Browsing named entities in Southern Historical Society Papers, Volume 3. (ed. Reverend J. William Jones). You can also browse the collection for Edmund Burke or search for Edmund Burke in all documents.

Your search returned 1 result in 1 document section:

Southern Historical Society Papers, Volume 3. (ed. Reverend J. William Jones), chapter 2.9 (search)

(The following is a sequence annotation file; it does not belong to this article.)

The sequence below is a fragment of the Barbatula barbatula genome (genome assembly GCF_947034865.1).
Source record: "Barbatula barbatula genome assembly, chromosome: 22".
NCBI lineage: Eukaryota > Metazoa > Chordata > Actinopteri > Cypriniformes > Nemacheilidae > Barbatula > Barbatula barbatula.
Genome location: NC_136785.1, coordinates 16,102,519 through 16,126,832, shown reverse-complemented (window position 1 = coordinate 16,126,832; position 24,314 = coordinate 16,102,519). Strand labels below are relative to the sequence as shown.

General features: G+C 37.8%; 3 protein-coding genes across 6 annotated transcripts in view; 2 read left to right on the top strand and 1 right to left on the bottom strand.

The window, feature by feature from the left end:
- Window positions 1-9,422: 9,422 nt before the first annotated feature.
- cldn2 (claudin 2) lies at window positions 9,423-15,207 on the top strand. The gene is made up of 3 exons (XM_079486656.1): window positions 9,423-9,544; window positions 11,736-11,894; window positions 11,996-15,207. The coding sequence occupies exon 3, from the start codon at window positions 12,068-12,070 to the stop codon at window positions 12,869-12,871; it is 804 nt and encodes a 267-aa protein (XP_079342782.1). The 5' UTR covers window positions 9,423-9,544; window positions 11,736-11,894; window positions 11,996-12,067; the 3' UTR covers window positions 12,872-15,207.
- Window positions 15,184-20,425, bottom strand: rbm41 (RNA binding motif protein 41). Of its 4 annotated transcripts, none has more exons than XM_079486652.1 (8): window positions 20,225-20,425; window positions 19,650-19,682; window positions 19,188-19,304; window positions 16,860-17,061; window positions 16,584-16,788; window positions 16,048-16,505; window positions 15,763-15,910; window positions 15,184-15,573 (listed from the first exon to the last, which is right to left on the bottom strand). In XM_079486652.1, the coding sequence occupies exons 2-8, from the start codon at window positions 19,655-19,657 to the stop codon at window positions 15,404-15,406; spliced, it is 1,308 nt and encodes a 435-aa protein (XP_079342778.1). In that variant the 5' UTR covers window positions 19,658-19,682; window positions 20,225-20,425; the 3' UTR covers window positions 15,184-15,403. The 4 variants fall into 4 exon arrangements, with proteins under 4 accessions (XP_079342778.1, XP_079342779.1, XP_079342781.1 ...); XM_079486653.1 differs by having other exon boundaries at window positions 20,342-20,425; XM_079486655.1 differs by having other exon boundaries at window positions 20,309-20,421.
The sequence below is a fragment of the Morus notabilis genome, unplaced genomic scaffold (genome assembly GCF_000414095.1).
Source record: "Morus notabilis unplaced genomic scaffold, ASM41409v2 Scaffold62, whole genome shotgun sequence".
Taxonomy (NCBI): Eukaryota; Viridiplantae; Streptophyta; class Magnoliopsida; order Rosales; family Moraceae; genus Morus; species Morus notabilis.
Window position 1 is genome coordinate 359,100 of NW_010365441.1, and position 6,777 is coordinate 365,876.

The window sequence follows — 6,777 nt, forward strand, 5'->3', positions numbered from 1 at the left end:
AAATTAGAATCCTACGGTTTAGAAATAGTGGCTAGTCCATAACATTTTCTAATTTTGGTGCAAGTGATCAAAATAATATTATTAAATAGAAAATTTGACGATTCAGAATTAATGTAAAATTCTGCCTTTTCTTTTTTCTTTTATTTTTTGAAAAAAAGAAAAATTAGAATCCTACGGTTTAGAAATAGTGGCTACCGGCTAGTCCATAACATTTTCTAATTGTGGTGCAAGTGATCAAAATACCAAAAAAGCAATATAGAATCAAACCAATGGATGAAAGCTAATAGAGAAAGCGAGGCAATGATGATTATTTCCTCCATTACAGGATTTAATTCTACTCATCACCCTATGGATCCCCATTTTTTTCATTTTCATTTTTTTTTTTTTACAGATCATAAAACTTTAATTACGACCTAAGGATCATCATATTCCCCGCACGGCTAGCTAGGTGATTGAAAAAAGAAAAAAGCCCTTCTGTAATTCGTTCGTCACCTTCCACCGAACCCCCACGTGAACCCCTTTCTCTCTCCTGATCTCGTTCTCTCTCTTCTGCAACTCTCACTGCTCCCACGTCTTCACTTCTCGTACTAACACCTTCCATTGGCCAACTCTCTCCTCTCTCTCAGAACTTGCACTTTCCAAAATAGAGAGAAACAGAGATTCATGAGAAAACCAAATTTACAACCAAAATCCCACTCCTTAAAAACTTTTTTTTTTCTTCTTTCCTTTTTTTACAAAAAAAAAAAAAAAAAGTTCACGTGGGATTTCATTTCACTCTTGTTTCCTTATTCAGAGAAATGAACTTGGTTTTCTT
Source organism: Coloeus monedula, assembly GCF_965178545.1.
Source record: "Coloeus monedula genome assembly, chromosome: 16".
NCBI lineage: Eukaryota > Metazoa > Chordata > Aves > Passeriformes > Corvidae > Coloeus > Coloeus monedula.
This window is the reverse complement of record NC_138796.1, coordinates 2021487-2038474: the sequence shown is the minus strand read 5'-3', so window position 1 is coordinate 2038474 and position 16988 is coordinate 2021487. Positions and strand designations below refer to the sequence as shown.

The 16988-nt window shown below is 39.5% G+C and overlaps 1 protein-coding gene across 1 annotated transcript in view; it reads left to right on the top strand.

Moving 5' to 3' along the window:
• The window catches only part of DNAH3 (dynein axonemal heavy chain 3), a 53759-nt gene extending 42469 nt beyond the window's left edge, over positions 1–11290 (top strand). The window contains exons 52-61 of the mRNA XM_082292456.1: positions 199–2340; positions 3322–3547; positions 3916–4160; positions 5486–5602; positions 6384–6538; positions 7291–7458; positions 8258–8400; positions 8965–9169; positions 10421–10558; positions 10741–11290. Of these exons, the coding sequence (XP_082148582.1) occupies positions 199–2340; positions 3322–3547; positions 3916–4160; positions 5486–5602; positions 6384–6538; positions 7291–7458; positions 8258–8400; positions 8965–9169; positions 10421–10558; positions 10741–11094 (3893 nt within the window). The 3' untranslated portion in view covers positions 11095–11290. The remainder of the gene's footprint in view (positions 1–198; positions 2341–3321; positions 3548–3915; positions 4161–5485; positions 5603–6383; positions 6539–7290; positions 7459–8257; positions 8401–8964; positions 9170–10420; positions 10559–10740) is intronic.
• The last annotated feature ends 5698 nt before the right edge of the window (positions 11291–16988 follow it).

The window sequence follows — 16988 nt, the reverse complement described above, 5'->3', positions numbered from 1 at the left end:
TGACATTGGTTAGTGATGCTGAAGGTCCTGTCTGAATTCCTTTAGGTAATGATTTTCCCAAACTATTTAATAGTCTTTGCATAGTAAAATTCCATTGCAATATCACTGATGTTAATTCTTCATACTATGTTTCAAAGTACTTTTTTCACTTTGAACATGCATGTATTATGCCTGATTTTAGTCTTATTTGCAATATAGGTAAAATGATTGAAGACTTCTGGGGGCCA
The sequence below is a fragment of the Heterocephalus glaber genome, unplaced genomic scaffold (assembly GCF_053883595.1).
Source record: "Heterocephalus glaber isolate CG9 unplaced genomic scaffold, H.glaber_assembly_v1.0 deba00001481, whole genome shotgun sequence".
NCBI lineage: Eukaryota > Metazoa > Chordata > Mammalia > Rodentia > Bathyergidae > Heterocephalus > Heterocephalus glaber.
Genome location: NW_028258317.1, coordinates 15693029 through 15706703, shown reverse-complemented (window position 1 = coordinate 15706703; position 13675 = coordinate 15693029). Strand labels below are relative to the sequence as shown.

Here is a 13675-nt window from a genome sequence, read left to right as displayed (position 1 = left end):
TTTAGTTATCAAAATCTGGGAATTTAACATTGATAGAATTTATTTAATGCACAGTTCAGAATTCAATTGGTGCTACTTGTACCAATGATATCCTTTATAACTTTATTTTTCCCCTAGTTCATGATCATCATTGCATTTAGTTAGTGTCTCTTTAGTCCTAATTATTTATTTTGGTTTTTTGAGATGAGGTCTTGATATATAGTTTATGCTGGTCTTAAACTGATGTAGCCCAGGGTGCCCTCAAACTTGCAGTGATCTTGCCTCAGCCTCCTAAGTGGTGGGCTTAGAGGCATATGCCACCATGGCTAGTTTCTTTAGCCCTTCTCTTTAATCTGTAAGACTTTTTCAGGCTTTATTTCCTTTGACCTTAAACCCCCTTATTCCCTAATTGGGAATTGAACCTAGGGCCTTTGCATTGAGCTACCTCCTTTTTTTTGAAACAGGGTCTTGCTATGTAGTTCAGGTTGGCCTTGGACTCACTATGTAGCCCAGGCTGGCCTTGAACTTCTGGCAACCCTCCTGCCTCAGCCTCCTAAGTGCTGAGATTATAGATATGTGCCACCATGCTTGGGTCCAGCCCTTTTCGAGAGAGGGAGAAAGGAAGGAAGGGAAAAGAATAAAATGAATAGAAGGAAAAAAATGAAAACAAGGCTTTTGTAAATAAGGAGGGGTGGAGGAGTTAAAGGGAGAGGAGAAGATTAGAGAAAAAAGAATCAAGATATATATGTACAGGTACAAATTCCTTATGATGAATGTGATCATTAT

and brave men disdained to retaliate by imitating the cruel deeds of the malignant Sherman, Sheridan and Grant and their hordes of reckless ruffians. We have just reason to be proud of the magnanimous conduct of our peerless leader, while the Yankees must hang their heads in shame at the evil deeds perpetrated by their chosen commanders. In Southern parlance, the terms soldier and gentleman are synonymous, and our officers and men pride themselves upon that chastity of honor, which, as Edmund Burke expressed it, feels a stain like a wound. February 27th A party of ninety or one hundred officers and a few hundred privates were paroled and left for Richmond. Some of the officers bribed Ahl and Wolf with gold watches and greenbacks to put their names on the paroled list. Influential Northern friends aided others, and a few sold their places and remained behind. February 28th One hundred and three officers, of those earliest captured, were paroled to-day for exchange. We